2013 Mazda CX-5

CX-5 is the first vehicle to showcase the full array of Mazda's SkyActiv technology

Published: July 20, 2012, 6:00 AM
Updated: November 24, 2021, 8:52 PM

2012 Mazda CX-5 - front view on track

Mazda has a lot riding on the CX-5. The new crossover replaces the Tribute in the lineup and goes up against a veritable phalanx of competitors from every major car company in the business.

This new Mazda seems up to the task, primarily because it is the company's first vehicle to display the full array of SkyActiv features – chassis, engine and transmission.

SkyActiv, for those who have somehow missed all the coverage afforded it, is a rethink of the way vehicles are developed – an all-inclusive label for an array of fuel and weight-saving developments.

Mazda is a small company without the deep pockets of the majors. It can't afford to dabble in low-volume, money-losing hybrids, electric and plug-in electric vehicles.

So the same engineering department that perfected the rotary and Miller-cycle engines was told to rethink conventional powertrains with the goal of improving fuel economy by 30% across the entire vehicle range by 2016.

This ground-up approach resulted in a pair of innovative new engines (gasoline and diesel), two new transmissions (manual and automatic) and a new ultra-stiff but lighter platform. Some components of SkyActiv have been utilized in the new Mazda3, but only partially. The first vehicle to showcase the full array is the 2103 CX-5.

Three trim levels

The CX-5 comes in the trim levels – GX, GS and GT. Rather than list a wide array of options and a super-low price tag to get you into the store, Mazda equipped even the $22,995 base model with four-wheel discs, brake and hill-hold assist, remote keyless entry, keyless start, power windows, cruise, steering-wheel-mounted cruise and audio controls, tilt & telescope wheel, power locks, air conditioning, power, heated mirrors and auto off headlights.

The GX, at $27,895 adds an automatic transmission, alloy wheels, power moon roof, blind spot monitoring and alarm systems, audio upgrade, rearview camera, heated cloth seats, six-way power driver’s seat and a 40/20/40 split folding rear seat.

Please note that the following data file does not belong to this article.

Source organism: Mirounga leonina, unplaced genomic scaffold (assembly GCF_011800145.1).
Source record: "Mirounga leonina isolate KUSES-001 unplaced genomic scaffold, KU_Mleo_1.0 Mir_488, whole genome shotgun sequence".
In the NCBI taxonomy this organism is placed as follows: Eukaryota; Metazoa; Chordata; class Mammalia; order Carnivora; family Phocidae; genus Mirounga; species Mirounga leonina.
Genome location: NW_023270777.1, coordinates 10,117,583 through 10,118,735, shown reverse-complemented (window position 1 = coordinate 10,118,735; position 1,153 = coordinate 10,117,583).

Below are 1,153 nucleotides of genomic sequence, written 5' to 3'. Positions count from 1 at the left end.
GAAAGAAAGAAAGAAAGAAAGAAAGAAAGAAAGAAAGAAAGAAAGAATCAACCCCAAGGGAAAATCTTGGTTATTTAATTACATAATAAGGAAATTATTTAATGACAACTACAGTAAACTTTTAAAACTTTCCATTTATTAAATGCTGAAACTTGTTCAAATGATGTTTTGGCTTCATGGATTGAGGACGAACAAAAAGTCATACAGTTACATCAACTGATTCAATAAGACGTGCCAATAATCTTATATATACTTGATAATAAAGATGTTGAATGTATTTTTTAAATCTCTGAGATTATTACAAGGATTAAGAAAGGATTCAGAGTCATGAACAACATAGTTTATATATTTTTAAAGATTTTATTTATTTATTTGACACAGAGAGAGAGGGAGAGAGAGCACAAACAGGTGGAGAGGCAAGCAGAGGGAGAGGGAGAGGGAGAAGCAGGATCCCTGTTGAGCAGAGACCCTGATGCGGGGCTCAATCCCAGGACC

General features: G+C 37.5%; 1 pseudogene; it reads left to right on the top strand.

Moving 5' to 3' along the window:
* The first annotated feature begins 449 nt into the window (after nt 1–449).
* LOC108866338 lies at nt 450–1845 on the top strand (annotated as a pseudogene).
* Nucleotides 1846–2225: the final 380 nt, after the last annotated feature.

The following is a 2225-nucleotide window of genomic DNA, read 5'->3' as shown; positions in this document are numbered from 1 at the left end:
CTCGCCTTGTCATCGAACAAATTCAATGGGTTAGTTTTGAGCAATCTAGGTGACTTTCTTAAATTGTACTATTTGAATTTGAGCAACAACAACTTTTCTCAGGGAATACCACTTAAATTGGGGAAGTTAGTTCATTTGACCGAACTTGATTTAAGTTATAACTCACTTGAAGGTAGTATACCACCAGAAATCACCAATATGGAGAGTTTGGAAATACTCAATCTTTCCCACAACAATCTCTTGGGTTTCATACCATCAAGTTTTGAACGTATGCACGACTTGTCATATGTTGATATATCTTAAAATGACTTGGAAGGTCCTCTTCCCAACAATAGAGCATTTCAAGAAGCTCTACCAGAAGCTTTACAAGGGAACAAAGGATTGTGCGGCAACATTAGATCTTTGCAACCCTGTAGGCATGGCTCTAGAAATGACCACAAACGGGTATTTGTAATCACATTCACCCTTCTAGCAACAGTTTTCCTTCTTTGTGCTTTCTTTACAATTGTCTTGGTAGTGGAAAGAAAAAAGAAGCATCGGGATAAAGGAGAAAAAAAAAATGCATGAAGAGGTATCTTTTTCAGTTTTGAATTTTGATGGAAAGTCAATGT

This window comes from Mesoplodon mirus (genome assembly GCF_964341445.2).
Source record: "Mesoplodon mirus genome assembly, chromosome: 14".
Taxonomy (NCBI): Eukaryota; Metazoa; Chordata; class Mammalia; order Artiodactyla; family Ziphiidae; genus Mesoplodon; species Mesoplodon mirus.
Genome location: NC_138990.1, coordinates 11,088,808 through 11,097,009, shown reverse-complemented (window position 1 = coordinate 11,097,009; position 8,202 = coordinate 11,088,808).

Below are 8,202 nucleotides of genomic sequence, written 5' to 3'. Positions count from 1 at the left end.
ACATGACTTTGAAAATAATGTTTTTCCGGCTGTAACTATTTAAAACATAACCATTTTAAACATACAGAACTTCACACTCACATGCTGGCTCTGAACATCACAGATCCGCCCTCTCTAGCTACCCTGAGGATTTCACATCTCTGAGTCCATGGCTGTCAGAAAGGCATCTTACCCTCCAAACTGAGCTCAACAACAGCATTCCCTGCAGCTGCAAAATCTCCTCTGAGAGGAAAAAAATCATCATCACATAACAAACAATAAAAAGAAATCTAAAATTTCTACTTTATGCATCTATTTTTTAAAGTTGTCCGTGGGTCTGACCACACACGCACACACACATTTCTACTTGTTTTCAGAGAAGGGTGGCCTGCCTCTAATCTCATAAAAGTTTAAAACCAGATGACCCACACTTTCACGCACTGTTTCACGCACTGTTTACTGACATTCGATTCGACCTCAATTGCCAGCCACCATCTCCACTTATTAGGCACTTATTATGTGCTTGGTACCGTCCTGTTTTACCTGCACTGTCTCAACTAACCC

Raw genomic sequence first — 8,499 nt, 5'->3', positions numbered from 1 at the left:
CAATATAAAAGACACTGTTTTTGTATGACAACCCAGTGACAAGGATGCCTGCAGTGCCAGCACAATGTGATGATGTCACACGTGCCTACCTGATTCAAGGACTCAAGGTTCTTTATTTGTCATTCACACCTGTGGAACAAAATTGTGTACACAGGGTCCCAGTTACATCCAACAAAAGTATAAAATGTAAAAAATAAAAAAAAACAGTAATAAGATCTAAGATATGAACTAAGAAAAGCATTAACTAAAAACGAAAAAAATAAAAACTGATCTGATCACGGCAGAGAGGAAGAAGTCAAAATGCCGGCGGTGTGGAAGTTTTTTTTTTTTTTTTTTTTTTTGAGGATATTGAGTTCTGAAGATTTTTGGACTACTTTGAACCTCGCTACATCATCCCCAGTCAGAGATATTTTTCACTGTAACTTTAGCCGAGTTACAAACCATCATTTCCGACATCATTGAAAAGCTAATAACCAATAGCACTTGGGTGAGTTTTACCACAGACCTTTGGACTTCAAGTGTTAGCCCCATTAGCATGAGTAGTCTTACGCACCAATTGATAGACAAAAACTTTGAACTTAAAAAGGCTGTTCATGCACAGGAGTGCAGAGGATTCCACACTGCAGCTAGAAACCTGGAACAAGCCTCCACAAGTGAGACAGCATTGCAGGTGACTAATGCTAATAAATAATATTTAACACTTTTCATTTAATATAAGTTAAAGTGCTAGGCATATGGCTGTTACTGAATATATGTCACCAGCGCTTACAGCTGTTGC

My test vehicle was the line-topping GT. At $32,495 it included automatic and all-wheel-drive, 19-in alloy wheels, Bose audio system, dual zone automatic climate control, leather upholstery, eight-way power driver’s seat and an auto-dimming rear mirror with HomeLink. Check the competition and you’ll find these prices are more than competitive across all trim levels.

SkyActiv engines

Two innovative new four-cylinder engines are at the heart of the SkyActiv program. The 2.2-litre diesel features the lowest compression ratio of any volume production diesel engine in the world and develops astounding torque numbers. Uber-stingy on fuel, as well as quiet, this engine is a jewel. I’ve sampled its remarkable engine here in North America and on remote roads in Iceland and recommend you visit your local Mazda store and put in word for a CX-5 with this engine when it becomes available here next year.

Mazda recently announced plans to make versions available for a number of race teams and series next year. This is the real deal.

In the meantime we get the SkyActiv gasoline engine in the 2013 CX-5. Here too is evidence of innovation and a refusal to accept the status quo. This 155-horsepower 2.2-litre four has the highest compression ratio of any production gasoline engine in the world at 13:1. Versions destined for North America has been slightly detuned to 12:1 to cope with our lower-quality fuel.